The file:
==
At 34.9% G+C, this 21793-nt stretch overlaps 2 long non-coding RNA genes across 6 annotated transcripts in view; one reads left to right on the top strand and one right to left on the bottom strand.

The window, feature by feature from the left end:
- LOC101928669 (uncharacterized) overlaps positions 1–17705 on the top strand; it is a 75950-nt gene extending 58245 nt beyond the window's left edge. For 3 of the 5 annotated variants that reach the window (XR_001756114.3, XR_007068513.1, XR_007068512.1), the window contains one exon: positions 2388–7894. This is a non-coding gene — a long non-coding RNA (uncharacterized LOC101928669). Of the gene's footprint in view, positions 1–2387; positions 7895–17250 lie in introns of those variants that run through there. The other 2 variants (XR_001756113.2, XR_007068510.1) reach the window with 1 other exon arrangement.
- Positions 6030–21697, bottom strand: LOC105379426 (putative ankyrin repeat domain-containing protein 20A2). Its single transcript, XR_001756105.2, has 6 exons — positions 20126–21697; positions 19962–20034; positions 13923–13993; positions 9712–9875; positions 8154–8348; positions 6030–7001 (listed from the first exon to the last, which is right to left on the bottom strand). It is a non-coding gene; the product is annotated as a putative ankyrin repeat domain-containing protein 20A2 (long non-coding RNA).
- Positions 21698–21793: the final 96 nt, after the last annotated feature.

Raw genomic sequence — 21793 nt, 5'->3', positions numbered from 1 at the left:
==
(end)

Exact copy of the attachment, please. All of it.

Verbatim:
At 34.9% G+C, this 21793-nt stretch overlaps 2 long non-coding RNA genes across 6 annotated transcripts in view; one reads left to right on the top strand and one right to left on the bottom strand.

The window, feature by feature from the left end:
- LOC101928669 (uncharacterized) overlaps positions 1–17705 on the top strand; it is a 75950-nt gene extending 58245 nt beyond the window's left edge. For 3 of the 5 annotated variants that reach the window (XR_001756114.3, XR_007068513.1, XR_007068512.1), the window contains one exon: positions 2388–7894. This is a non-coding gene — a long non-coding RNA (uncharacterized LOC101928669). Of the gene's footprint in view, positions 1–2387; positions 7895–17250 lie in introns of those variants that run through there. The other 2 variants (XR_001756113.2, XR_007068510.1) reach the window with 1 other exon arrangement.
- Positions 6030–21697, bottom strand: LOC105379426 (putative ankyrin repeat domain-containing protein 20A2). Its single transcript, XR_001756105.2, has 6 exons — positions 20126–21697; positions 19962–20034; positions 13923–13993; positions 9712–9875; positions 8154–8348; positions 6030–7001 (listed from the first exon to the last, which is right to left on the bottom strand). It is a non-coding gene; the product is annotated as a putative ankyrin repeat domain-containing protein 20A2 (long non-coding RNA).
- Positions 21698–21793: the final 96 nt, after the last annotated feature.

Raw genomic sequence — 21793 nt, 5'->3', positions numbered from 1 at the left: